Not in stock, but can usually be shipped within the week.
A 2007 World Fantasy Nominee for Best Novel:
It was a long haul--not just because the book is 513 pages long, but because while I was trying to read it I was interrupted by having to brush up on two different TV series, and had to proof galleys for two novels and a short story--but I have finally finished Stephen King's novel, Lisey's Story.
I've heard that it's too long, and can agree with that, to a point. King might have been able to shave a hundred or so pages from it. But to do so would have hurt it, because it's not a book that's about a breakneck pace or a twisty plot (although it does have that). It's a book about a person, who is as fully realized as any person in recent fiction that I've read. Life is messy and complicated and filled with digressions and asides. In Lisey's case, she is missing a husband who died two years earlier, and her life's vocabulary is full of words and phrases that come from Scott Landon, her husband, as well as from the all-sister Debusher family she was born into, and these words, phrases, and stories (Scott was a writer of some note and more success) lead her down many different paths, albeit all of them heading toward one ultimate destination.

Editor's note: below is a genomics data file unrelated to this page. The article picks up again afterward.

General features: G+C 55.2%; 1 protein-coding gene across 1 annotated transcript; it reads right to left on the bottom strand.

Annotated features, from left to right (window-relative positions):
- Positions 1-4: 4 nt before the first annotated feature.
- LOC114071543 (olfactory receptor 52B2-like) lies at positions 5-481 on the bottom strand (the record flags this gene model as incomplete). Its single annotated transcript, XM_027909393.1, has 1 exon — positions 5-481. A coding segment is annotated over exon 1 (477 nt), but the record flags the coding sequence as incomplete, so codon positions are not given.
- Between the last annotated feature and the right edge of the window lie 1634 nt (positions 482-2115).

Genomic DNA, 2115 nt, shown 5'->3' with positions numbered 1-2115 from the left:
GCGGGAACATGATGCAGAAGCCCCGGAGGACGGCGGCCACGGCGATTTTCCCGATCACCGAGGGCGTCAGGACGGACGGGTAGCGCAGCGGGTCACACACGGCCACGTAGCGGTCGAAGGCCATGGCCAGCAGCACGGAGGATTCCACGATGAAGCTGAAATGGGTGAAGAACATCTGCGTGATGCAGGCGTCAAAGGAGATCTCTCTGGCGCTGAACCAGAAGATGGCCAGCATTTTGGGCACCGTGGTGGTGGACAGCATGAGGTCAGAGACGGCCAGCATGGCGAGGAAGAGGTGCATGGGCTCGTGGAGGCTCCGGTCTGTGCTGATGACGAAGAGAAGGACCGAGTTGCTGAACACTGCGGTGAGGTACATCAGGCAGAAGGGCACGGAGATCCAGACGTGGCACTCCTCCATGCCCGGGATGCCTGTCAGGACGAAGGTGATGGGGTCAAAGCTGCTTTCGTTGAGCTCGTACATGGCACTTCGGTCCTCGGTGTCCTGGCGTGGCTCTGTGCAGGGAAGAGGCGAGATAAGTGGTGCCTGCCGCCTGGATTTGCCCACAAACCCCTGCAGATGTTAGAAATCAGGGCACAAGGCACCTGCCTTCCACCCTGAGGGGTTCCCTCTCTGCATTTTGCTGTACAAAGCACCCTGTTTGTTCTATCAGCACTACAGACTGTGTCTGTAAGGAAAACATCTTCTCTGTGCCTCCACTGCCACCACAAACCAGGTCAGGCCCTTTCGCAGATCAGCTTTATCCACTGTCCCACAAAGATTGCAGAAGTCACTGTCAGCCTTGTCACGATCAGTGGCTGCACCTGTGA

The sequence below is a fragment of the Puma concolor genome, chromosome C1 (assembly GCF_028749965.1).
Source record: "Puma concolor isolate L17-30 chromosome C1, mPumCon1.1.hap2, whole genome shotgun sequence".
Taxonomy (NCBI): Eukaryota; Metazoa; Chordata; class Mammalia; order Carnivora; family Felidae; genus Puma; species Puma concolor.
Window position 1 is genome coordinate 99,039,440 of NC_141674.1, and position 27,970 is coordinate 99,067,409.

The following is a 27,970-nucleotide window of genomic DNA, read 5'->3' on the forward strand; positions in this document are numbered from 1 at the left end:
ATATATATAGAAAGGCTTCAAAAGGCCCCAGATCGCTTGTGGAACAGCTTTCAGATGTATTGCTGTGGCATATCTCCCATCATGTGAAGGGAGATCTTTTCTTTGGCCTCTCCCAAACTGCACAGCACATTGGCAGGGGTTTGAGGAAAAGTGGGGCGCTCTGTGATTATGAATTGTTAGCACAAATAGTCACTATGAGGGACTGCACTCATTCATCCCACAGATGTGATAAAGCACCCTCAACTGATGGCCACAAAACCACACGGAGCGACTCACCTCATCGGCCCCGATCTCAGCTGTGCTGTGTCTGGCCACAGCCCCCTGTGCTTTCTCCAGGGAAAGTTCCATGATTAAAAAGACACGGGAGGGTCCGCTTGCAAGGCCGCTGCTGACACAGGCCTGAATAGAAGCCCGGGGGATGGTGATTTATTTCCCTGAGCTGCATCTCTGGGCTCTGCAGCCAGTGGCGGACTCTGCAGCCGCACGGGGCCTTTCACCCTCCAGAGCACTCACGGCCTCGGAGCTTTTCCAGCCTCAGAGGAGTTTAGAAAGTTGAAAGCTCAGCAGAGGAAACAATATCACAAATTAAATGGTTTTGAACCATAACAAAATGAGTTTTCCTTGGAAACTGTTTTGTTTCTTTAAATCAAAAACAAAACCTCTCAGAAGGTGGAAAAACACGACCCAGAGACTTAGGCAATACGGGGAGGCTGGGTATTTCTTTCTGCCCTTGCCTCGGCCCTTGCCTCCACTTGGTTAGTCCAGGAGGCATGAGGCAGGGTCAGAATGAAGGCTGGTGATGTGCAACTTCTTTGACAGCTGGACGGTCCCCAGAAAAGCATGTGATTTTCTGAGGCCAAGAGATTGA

It's hard to be more precise without giving away too much. There are characters who want Scott's papers, the incunabula of a writer's life. There is a sister who becomes catatonic. There is the memory of Scott's brush with a would-be assassin. Laying it out in these terms vastly oversimplifies the story, which weaves in and out of itself, in and out of its own history, its own language, our world and another, like the threads of an afghan (an african, in Debusher/Landon-ese).
And then there's the prose. King has always been a good writer. But this one stands head and shoulders above the rest of his books in terms of the sheer beauty of the writing. It's like The Cell, which I considered pedestrian, especially for King, was just a quick keyboard exercise getting him ready to launch into what has to be considered his masterpiece (always leaving room, of course, for a later book to top it). With Lisey's Story, Stephen King should be elevated to the top ranks of American novelists, now or ever.
It's beautiful. It's moving. It's honest. It's about where stories come from and what they can do for (to) us. It's unforgettable.
Do yourself a favor.